The Feds Moved Migrants in Unmarked Vans Overseas

Homeland Security rented vans to illegally hustle migrants to the border—in a foreign country.

A Central American migrant and his child
A Central American migrant and his child traveling as part of a caravan to the United States remain with a group of mostly Honduran migrants at the international bridge that connects Tecun Uman, Guatemala, with Ciudad Hidalgo, Mexico, on Jan. 20. Johan Odonez/AFP/Getty Images

The U.S. Department of Homeland Security rented unmarked vans to pick up migrants in Guatemala and transport them back to the country’s border with Honduras, misusing U.S. government funds and violating its agreement with the State Department—potentially exposing the United States to legal risk, according to a report released Tuesday by Democrats on the Senate Foreign Relations Committee.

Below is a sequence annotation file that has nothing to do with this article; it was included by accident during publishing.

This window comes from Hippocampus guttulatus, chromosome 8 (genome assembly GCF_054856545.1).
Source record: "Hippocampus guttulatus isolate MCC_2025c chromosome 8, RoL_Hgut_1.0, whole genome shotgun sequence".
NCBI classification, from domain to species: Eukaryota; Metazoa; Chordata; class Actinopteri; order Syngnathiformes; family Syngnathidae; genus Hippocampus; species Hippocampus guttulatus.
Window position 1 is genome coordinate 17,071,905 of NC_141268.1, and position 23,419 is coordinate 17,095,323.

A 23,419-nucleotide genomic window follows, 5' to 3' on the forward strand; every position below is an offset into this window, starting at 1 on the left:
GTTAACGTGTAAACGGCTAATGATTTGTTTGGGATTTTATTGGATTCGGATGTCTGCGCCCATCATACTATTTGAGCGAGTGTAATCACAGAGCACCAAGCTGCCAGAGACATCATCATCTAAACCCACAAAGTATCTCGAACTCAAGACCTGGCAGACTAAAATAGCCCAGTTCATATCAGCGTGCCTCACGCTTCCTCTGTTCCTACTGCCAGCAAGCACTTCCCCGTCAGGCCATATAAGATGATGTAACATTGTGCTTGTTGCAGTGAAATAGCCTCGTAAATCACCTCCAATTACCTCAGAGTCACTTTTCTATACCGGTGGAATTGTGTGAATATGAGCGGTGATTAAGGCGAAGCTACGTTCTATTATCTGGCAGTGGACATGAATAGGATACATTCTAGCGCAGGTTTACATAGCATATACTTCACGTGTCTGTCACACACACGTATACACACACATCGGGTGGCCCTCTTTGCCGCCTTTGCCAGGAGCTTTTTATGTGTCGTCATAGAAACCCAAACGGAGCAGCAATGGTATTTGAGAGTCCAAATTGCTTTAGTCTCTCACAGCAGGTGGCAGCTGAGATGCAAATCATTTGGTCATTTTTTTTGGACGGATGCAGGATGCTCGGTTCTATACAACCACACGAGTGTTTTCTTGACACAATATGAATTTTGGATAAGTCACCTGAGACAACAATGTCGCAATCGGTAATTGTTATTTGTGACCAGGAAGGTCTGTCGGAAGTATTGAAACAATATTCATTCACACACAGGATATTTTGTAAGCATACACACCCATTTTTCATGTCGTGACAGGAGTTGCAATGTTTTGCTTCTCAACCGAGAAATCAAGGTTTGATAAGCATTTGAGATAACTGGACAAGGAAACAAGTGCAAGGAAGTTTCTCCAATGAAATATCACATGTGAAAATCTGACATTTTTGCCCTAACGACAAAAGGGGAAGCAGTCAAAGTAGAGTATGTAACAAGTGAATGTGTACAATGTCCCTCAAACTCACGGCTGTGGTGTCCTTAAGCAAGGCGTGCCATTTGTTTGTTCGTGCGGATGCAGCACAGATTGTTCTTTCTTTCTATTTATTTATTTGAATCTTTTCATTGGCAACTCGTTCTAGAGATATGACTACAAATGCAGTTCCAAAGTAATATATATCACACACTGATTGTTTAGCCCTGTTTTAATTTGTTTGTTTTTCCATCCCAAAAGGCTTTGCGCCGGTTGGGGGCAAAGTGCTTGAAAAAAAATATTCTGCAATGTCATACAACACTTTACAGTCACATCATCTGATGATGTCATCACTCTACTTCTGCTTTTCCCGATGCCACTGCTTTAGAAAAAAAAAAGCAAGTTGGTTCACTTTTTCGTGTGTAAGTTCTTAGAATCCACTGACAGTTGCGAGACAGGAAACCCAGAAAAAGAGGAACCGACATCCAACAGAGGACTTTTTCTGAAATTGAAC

The incident, which took place in January, lacked measures to ensure the security and safety of the migrants or to screen whether any were seeking asylum, the report said. DHS was unable to confirm to Democratic committee staff whether any families and children had become separated during transportation. 

“The Department of Homeland Security and Customs and Border Protection have no business acting as un-deputized international migration police throughout Latin America. Congress must once again step in to serve as a check on this president’s unhinged anti-immigration agenda,” said Sen. Bob Menendez, the seniormost Democrat on the committee.